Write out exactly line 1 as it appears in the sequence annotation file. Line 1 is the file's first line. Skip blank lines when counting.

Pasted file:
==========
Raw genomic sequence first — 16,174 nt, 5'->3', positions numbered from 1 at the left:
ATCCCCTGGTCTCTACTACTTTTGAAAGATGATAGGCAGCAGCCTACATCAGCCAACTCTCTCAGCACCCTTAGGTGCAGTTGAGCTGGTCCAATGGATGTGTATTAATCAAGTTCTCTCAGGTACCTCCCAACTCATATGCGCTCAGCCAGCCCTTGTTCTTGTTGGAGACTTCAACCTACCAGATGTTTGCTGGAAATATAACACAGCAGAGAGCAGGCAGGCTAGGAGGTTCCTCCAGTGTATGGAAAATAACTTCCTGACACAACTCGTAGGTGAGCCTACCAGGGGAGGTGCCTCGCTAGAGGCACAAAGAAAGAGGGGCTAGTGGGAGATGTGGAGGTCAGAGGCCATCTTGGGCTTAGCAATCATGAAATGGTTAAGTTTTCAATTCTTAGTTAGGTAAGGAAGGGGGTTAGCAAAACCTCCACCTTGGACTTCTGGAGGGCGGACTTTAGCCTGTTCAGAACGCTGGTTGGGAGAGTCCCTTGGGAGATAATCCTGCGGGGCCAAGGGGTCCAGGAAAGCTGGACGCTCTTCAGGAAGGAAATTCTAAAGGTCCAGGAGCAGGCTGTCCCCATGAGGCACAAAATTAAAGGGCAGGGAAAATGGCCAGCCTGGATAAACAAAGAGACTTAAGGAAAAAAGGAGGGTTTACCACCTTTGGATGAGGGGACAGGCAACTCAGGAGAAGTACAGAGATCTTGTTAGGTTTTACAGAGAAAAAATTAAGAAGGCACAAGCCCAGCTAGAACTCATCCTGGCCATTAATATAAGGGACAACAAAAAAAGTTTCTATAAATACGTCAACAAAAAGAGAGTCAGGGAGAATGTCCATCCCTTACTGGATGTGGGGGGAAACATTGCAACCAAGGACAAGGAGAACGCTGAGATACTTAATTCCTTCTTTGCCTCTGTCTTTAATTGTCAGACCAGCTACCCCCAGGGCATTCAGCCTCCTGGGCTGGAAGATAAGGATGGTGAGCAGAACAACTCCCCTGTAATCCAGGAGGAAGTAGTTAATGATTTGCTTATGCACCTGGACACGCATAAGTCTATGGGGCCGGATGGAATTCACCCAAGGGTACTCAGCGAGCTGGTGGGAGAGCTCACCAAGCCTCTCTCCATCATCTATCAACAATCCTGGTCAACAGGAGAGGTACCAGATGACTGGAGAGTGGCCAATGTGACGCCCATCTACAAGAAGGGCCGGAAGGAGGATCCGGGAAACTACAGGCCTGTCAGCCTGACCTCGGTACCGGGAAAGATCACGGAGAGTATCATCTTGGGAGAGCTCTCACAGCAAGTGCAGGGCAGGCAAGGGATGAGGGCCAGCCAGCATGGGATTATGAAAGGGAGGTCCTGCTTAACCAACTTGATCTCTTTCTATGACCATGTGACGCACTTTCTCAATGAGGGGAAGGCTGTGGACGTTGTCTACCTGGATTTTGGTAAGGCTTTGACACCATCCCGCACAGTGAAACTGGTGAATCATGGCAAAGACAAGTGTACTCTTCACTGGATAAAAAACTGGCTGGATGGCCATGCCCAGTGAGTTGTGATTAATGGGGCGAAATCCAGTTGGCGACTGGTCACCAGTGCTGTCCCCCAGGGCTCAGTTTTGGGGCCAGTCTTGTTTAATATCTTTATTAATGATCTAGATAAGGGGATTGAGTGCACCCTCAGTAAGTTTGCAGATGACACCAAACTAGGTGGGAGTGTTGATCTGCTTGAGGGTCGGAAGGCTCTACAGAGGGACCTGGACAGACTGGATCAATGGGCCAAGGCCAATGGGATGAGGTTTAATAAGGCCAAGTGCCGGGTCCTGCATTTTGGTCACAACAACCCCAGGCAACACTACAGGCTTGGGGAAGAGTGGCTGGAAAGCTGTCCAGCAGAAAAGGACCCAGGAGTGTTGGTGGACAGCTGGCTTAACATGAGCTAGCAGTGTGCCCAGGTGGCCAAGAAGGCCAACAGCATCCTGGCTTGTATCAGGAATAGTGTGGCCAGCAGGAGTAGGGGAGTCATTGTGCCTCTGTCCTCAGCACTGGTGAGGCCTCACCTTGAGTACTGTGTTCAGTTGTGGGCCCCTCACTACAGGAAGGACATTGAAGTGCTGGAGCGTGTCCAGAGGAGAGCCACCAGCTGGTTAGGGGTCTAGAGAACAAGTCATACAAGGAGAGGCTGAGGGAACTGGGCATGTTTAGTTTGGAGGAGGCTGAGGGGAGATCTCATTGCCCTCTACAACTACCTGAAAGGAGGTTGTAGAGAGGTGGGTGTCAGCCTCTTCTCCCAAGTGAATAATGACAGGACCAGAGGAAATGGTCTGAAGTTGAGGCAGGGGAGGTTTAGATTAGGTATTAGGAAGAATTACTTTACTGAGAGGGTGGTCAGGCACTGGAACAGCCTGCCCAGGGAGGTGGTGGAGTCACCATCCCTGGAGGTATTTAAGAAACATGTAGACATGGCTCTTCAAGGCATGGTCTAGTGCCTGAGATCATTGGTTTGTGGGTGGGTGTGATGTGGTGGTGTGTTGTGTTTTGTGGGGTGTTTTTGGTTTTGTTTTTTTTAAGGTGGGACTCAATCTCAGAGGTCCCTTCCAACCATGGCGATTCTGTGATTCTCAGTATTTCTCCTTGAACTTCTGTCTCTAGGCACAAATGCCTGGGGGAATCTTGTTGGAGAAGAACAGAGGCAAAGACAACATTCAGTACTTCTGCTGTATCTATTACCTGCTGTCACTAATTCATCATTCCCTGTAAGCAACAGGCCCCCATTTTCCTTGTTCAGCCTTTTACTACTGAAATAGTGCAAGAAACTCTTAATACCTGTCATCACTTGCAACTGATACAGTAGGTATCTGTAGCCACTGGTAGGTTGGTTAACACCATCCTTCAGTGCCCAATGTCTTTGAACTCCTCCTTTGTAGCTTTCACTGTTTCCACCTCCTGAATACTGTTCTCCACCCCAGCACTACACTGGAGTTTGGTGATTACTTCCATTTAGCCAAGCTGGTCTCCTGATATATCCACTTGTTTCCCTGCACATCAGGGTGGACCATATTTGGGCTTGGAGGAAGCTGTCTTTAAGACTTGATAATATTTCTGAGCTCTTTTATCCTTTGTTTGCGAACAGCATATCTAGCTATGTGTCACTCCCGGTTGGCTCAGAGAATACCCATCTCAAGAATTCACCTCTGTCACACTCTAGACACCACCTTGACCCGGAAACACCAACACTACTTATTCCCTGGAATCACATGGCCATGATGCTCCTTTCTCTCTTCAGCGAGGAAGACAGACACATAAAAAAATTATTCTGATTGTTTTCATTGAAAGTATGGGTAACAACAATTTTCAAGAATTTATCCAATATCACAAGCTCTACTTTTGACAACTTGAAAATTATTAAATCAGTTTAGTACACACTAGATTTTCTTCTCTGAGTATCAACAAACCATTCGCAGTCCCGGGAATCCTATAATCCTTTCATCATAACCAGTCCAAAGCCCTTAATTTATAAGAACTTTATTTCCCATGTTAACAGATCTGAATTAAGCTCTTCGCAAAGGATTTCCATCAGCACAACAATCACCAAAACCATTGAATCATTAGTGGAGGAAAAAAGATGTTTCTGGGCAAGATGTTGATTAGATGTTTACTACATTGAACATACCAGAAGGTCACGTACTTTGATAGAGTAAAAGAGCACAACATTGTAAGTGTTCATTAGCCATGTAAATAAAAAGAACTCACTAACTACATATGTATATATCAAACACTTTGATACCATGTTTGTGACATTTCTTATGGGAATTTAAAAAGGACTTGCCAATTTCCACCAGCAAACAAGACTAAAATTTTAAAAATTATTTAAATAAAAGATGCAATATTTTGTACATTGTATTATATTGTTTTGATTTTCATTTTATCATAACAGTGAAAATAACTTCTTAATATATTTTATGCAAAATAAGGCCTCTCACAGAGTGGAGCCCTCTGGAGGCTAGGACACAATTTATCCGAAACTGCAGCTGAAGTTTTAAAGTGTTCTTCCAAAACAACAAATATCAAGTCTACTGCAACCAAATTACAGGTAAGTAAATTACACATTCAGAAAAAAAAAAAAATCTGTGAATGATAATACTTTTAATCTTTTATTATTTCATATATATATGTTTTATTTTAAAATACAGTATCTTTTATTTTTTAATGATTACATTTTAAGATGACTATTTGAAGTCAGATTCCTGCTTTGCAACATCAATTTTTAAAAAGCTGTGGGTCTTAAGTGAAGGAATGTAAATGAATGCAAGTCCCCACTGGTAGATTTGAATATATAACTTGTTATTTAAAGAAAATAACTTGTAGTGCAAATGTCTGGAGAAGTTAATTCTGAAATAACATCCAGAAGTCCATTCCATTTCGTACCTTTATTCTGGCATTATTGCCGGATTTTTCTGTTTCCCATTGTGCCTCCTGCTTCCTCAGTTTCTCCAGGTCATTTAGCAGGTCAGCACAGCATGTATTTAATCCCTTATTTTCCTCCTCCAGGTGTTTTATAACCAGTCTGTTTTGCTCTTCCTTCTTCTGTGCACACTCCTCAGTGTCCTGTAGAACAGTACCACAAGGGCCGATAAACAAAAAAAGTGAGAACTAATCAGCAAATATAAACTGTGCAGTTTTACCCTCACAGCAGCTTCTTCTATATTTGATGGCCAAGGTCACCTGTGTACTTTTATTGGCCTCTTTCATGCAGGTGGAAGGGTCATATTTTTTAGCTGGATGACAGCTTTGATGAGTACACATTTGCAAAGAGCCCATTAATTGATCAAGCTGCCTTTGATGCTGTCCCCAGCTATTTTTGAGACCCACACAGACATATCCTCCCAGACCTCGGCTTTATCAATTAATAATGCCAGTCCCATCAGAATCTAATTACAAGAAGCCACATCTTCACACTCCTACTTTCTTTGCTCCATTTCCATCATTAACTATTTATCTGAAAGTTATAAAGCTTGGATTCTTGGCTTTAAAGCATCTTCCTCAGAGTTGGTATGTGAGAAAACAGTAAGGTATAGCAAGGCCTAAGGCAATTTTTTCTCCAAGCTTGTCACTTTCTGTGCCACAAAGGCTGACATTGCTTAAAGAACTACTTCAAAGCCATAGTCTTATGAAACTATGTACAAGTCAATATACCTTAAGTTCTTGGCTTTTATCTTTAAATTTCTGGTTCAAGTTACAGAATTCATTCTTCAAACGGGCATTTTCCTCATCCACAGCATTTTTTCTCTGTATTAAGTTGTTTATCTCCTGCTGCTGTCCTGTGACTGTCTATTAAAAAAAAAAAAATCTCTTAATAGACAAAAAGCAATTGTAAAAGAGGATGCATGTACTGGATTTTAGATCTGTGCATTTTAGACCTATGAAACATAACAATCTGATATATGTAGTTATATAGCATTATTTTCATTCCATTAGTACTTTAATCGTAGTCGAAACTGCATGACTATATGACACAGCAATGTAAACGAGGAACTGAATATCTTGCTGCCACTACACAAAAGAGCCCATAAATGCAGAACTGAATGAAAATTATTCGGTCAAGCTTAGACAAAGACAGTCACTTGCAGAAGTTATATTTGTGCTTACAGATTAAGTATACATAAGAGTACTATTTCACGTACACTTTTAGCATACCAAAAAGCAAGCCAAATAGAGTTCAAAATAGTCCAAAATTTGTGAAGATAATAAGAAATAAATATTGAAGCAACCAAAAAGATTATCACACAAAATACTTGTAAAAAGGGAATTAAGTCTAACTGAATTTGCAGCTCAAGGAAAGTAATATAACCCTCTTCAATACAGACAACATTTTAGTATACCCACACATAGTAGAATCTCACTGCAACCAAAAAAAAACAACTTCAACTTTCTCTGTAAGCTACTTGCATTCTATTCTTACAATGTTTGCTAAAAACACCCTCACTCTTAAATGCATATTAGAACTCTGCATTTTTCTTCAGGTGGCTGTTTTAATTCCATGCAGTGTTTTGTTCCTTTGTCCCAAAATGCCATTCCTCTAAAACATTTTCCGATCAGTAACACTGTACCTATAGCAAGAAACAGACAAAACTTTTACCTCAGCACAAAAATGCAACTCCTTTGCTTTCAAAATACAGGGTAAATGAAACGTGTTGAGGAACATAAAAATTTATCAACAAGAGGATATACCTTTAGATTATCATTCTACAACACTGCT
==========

Raw genomic sequence first — 16,174 nt, 5'->3', positions numbered from 1 at the left: